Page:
The San Francisco MusicTech Summit is taking place today. I had a chance to catch the Rebirth of Video panel streaming online, featuring a couple of my favorite musicians, Ben Folds (who played Los Angeles just last week) and Jack Conte of YouTube sensations Pomplamoose. They played clips showing the ways that these artists were pushing the boundaries of video online.
Folds' most recent bit was a riff on Chatroulette. There was a guy named Merton who looked and sounded a bit like Ben Folds and did improvised piano bits about people he would see through the random video chat of Chatroulette.
So, Folds took that to another meta level and did the same thing on stage at one of his concerts.
Folds talked about the empowerment that the new medium gives to artists. He said that there was a time when, to get your music out, you had to convince bigwigs at a record label. "Now there's no convincing anyone at the top about anything."
Apparently the powers that be have recognized that something is rotten in the state of Facebook, as numerous users, bloggers and other commentators have spoken out over recent changes in Facebook's privacy policies. They've called an all-staff meeting on the subject of privacy for this afternoon at 4 p.m. Pacific time.
Facebook users are in a weirdly intimate relationship with the company, as they give Facebook more and more personal information which Facebook is leveraging more and more for its own purposes. There are compelling reasons to be on Facebook, most notably its ubiquity and ease of use when it comes to keeping track of members of your social circle. Facebook makes it difficult to opt out, and still holds onto users' information if they deactivate or even delete their accounts.
People in the journalism world have been panicking about the dire straits the industry is in right now. The Atlantic has a great article by the esteemed James Fallows called "How to Save the News." It's the latest in a long run of these kind of articles, in part because a lot of those writers are by nature close to the subject matter, but it's important not just for journalists but to all of us who want to be informed about our world.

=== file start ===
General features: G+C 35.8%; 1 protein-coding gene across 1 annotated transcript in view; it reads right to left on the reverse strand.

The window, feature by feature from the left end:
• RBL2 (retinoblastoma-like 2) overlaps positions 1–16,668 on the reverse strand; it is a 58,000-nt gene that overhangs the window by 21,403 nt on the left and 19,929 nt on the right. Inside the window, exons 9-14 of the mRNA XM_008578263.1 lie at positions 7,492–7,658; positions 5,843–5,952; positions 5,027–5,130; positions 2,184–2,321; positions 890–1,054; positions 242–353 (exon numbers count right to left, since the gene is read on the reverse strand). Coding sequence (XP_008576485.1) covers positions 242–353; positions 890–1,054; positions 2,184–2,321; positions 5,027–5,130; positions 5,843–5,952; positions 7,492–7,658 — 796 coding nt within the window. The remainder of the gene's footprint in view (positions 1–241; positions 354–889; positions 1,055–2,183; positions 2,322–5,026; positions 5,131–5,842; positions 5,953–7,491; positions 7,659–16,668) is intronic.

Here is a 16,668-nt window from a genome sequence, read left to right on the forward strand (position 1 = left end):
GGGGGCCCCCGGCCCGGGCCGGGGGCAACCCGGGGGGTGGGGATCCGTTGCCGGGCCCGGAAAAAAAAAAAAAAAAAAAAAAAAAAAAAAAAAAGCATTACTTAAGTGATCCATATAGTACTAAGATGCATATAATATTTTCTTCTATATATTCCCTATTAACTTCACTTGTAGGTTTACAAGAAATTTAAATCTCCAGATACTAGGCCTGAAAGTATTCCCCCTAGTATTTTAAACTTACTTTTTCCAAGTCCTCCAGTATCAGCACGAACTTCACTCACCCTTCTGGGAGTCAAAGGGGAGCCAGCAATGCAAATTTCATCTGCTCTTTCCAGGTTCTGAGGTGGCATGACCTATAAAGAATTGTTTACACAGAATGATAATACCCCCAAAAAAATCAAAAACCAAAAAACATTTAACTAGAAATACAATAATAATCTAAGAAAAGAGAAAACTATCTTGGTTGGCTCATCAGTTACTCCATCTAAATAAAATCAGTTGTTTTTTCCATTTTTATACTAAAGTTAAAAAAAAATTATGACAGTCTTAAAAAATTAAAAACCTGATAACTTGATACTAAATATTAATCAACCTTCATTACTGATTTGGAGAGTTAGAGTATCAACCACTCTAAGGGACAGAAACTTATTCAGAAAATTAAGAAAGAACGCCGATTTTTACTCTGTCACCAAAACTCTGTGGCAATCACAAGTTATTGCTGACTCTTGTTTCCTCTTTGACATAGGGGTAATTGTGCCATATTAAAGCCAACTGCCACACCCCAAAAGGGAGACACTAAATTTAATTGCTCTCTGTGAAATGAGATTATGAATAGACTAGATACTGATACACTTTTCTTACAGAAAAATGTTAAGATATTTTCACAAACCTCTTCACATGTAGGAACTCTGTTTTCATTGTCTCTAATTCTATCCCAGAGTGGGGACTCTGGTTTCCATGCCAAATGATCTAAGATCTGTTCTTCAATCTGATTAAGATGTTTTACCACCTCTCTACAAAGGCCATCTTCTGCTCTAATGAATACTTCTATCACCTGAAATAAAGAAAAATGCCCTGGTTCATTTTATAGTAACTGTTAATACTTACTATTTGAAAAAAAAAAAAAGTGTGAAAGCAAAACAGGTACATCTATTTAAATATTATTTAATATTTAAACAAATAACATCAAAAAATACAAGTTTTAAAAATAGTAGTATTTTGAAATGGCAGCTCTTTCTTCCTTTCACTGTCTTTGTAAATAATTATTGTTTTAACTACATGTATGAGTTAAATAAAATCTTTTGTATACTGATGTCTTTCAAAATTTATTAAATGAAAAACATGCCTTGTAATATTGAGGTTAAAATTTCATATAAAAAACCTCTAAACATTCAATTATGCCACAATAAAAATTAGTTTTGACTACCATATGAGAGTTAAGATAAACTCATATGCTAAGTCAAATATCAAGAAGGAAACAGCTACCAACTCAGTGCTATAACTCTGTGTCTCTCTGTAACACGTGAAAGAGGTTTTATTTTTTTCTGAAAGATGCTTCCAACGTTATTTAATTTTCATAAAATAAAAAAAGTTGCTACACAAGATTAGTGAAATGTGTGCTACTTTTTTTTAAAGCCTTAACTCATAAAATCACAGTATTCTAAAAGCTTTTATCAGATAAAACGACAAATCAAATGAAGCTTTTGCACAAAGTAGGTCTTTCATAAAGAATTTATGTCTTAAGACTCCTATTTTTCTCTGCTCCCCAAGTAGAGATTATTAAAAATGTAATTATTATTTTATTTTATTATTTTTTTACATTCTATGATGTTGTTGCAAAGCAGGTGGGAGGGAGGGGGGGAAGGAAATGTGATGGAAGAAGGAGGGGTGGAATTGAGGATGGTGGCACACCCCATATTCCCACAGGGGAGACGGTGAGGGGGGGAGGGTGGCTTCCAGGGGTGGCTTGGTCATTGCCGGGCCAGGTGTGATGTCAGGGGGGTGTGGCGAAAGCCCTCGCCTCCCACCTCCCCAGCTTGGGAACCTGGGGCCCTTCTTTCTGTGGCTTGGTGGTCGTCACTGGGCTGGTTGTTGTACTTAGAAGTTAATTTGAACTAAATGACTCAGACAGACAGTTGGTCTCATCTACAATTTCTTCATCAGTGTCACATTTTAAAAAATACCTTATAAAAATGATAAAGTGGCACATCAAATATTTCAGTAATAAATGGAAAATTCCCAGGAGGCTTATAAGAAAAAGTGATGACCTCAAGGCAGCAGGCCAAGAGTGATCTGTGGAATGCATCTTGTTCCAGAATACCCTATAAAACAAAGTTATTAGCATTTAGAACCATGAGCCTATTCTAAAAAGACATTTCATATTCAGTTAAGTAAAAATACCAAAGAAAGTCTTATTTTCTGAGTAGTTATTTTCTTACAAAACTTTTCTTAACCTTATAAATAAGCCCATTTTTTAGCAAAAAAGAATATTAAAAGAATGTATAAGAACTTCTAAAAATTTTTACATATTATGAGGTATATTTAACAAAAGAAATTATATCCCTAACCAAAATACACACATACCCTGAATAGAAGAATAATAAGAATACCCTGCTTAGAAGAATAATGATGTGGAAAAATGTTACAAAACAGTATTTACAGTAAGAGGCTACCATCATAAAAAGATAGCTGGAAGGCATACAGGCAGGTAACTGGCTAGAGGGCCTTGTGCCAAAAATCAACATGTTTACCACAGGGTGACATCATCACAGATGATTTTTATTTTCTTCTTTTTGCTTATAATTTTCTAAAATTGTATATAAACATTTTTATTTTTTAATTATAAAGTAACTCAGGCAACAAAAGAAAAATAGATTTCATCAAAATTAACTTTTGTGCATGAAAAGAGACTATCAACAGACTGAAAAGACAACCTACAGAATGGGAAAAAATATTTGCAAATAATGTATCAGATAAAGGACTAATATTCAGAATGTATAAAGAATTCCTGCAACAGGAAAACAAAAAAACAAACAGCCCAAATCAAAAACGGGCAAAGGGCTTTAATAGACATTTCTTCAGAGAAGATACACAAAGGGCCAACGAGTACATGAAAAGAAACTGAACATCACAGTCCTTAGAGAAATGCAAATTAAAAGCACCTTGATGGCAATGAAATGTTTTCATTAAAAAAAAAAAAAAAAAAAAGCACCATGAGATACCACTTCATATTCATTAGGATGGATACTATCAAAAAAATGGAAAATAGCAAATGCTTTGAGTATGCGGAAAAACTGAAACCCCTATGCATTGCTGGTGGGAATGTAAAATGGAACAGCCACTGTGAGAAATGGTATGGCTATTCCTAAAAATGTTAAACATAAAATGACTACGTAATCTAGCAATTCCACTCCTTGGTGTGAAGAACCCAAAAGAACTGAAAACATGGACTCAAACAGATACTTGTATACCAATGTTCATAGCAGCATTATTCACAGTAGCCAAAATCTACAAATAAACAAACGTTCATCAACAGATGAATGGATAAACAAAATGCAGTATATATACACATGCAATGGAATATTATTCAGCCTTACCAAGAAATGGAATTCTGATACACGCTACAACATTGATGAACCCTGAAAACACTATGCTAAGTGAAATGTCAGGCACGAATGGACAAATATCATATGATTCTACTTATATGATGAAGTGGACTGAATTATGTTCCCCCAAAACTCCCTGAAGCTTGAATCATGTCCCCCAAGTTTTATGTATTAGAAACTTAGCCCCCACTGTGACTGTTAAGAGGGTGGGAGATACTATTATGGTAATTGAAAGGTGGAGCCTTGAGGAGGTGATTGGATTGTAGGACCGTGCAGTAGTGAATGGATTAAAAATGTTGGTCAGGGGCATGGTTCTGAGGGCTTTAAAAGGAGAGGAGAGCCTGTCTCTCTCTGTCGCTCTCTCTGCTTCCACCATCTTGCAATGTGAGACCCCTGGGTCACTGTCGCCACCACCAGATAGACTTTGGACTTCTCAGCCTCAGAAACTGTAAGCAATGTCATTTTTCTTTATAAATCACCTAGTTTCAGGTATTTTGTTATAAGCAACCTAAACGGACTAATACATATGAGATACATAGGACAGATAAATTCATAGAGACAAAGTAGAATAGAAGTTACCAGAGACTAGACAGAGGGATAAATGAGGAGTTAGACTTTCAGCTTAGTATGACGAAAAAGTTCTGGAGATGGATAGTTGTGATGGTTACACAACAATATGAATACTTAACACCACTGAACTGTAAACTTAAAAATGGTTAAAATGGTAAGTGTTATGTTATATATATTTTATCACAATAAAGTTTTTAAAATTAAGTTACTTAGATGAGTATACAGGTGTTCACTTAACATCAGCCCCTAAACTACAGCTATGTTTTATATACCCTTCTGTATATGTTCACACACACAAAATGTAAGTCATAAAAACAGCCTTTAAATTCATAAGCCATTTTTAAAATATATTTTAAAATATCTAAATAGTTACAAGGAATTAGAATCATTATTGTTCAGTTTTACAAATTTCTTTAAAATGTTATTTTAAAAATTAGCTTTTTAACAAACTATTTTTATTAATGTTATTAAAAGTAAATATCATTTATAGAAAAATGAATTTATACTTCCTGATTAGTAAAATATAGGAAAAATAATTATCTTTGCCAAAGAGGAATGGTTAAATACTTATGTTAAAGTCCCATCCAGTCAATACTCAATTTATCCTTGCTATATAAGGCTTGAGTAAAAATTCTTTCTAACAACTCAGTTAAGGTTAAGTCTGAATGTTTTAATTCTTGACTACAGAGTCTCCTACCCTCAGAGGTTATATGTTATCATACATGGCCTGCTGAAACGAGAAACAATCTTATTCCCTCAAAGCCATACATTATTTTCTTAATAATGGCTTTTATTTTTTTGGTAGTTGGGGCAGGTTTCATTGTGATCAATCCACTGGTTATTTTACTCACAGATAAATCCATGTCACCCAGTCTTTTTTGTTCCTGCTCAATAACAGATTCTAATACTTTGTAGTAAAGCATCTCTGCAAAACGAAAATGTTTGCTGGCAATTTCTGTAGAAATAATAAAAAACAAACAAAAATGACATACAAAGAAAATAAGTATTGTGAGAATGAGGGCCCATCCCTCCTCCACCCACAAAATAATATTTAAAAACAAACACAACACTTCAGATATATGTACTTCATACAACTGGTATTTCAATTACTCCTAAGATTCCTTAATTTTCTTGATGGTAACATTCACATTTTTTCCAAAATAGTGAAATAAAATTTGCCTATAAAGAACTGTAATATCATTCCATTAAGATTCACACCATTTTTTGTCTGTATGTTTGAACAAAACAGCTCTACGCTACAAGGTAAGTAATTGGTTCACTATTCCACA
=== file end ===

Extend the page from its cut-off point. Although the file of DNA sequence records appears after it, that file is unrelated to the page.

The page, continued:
One point the article draws out is that Google has been a big part of what's killed journalism, making it easy for people to find the exact information they want without wading through a newspaper or magazine. "Everyone knows that Google is killing the news business. Few people know how hard Google is trying to bring it back to life."
Some of the minds at Google believe that good journalism is good for Google, as it means they have more interesting content to link to. Google's CEO Eric Schmidt wrote an op-ed in the Wall Street Journal about how Google can help newspapers, and Google has set up ways to deliver more money to news organizations.
Arnold Schwarzenegger took a shot, albeit in jest, at the controversial Arizona immigration law. The line came during a graduation speech at Emory University in Atlanta.
"I was also going to give a graduation speech in Arizona this weekend. But with my accent, I was afraid they would try to deport me."
(via Andrew Sullivan)
Frank Frazetta, one of the most influential if not the most influential artist in fantasy artwork, passed away today. As a comic book fan, I came across his artwork there, as he did some comic book work, but his work included film posters, book covers, album art and more.
He was best known for his lush painted pieces, often with a dark twist to them. He painted classic characters like Conan the Barbarian and Tarzan. His "Death Dealer" was so iconic that a book was written specifically to go with his artwork.
He inspired generations of artists, and his influence can still be seen in fantasy, science fiction and elsewhere today.
You can see a wide variety of his work at fan site FrankFrazetta.org.